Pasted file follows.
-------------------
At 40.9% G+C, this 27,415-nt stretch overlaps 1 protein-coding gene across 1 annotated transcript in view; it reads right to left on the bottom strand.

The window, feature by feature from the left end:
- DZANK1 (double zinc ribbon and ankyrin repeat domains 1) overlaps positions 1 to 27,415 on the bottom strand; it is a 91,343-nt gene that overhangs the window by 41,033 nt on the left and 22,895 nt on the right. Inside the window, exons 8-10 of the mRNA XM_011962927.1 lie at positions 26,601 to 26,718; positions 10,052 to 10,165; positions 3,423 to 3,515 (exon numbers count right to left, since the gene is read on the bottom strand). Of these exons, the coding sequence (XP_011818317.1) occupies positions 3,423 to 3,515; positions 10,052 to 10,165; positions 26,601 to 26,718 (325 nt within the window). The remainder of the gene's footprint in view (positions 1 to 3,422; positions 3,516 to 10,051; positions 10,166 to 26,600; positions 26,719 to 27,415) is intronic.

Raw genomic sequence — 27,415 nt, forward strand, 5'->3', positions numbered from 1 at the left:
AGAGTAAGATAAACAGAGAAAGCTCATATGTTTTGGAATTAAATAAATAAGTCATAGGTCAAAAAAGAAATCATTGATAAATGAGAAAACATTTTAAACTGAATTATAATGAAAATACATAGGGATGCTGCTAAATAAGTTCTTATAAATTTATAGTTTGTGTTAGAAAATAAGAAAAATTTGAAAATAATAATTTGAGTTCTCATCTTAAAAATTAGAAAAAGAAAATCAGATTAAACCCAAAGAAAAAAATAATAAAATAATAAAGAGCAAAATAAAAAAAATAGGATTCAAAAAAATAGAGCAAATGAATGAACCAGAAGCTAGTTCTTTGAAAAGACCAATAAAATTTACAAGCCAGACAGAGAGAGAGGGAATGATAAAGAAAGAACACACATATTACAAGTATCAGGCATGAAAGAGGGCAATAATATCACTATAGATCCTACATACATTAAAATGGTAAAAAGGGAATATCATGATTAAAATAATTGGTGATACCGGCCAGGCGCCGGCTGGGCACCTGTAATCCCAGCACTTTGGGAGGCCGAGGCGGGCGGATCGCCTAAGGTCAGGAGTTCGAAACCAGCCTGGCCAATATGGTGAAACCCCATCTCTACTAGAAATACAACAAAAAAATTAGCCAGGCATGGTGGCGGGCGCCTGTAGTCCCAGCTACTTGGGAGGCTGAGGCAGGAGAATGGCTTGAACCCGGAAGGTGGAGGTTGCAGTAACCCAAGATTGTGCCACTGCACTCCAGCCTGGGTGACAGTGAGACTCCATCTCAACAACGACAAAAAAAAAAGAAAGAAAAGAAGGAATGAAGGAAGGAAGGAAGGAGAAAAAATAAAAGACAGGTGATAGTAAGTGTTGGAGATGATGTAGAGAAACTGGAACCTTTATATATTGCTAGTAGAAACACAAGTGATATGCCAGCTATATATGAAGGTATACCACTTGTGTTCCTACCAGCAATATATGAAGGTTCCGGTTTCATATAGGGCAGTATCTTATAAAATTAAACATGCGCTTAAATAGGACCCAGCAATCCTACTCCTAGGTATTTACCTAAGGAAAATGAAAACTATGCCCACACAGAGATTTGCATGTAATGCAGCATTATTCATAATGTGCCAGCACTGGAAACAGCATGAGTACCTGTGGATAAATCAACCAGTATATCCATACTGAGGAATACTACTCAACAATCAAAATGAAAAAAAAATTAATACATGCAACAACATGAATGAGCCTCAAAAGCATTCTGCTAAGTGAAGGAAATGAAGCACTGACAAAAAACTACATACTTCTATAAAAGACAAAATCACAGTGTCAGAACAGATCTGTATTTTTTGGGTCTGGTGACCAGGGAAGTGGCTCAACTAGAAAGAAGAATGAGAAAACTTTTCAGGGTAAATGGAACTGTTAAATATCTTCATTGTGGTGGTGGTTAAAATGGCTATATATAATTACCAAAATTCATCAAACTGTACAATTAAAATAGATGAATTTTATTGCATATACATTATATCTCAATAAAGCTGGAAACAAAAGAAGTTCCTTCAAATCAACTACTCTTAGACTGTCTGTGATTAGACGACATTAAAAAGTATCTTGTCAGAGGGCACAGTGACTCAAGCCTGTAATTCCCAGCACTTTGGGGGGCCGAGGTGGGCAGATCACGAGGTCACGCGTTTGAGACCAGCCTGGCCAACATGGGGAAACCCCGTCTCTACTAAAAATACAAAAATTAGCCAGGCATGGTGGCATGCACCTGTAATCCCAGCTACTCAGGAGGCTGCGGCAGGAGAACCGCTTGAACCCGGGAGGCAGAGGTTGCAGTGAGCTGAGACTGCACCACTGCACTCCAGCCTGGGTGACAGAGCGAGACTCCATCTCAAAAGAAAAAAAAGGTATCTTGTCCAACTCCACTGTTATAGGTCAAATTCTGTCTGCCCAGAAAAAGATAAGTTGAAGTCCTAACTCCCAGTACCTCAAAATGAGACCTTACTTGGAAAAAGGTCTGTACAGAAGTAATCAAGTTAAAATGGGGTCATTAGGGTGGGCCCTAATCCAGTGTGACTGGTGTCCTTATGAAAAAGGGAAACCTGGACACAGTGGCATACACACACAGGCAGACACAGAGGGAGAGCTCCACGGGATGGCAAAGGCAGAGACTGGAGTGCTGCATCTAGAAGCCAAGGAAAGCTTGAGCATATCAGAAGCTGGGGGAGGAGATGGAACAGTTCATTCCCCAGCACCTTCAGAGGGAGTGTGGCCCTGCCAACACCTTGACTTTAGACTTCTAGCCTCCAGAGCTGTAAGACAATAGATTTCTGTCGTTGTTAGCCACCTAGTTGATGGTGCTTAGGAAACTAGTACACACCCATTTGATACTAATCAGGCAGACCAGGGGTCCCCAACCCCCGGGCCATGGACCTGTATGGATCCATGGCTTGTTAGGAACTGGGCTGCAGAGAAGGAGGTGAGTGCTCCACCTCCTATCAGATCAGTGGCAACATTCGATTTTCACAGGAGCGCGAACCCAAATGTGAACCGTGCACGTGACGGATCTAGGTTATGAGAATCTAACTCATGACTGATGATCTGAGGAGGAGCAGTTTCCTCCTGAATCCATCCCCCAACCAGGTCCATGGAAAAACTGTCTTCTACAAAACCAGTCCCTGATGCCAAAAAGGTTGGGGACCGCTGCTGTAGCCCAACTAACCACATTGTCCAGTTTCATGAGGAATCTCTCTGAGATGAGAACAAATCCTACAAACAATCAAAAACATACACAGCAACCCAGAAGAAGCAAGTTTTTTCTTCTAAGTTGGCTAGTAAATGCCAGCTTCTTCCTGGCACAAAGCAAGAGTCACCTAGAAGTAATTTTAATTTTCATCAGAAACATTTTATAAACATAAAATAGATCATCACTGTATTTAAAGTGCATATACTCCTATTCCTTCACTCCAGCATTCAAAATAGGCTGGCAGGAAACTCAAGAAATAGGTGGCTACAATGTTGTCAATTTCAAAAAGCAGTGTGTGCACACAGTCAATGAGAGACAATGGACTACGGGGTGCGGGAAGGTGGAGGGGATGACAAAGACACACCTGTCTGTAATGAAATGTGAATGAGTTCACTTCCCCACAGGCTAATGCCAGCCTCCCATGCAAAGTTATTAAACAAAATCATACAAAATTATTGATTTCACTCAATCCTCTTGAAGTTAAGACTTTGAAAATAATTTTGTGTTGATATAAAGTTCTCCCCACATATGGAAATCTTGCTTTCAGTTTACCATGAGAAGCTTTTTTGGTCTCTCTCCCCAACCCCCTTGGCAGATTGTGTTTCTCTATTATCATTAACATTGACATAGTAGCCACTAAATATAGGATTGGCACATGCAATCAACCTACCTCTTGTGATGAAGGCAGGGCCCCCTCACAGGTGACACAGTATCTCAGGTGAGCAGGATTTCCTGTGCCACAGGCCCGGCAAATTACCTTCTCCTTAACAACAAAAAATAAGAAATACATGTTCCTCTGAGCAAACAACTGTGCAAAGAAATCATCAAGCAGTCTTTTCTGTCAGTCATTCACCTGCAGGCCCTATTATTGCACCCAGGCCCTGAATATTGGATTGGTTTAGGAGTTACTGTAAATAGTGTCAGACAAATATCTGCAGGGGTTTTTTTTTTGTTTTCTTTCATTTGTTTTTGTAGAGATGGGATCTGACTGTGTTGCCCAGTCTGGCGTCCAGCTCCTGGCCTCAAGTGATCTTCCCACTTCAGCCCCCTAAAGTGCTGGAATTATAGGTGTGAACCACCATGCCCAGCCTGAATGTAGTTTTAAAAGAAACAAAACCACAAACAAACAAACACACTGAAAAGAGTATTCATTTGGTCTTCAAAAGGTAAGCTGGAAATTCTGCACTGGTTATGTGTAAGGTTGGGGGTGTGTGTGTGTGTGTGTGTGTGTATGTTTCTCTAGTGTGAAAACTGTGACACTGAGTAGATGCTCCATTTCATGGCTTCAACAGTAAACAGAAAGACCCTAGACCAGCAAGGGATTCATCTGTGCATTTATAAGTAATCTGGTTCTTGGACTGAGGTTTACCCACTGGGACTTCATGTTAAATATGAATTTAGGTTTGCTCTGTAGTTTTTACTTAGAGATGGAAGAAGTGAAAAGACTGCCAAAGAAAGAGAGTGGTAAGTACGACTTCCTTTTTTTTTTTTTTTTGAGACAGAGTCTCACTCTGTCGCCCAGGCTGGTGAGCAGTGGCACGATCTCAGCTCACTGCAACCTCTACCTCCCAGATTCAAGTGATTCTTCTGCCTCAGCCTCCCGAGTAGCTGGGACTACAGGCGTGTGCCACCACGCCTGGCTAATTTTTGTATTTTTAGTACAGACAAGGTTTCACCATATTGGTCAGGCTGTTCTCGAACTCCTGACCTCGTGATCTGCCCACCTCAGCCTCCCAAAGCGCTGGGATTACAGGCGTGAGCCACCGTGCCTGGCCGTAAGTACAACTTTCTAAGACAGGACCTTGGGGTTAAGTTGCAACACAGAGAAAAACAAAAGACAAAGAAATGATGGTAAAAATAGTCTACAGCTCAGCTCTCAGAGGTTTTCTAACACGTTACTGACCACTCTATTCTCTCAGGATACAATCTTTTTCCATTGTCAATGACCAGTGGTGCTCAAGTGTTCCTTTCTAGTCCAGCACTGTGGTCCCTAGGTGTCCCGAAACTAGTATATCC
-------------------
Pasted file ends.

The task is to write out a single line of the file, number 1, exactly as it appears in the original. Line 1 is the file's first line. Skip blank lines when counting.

At 40.9% G+C, this 27,415-nt stretch overlaps 1 protein-coding gene across 1 annotated transcript in view; it reads right to left on the bottom strand.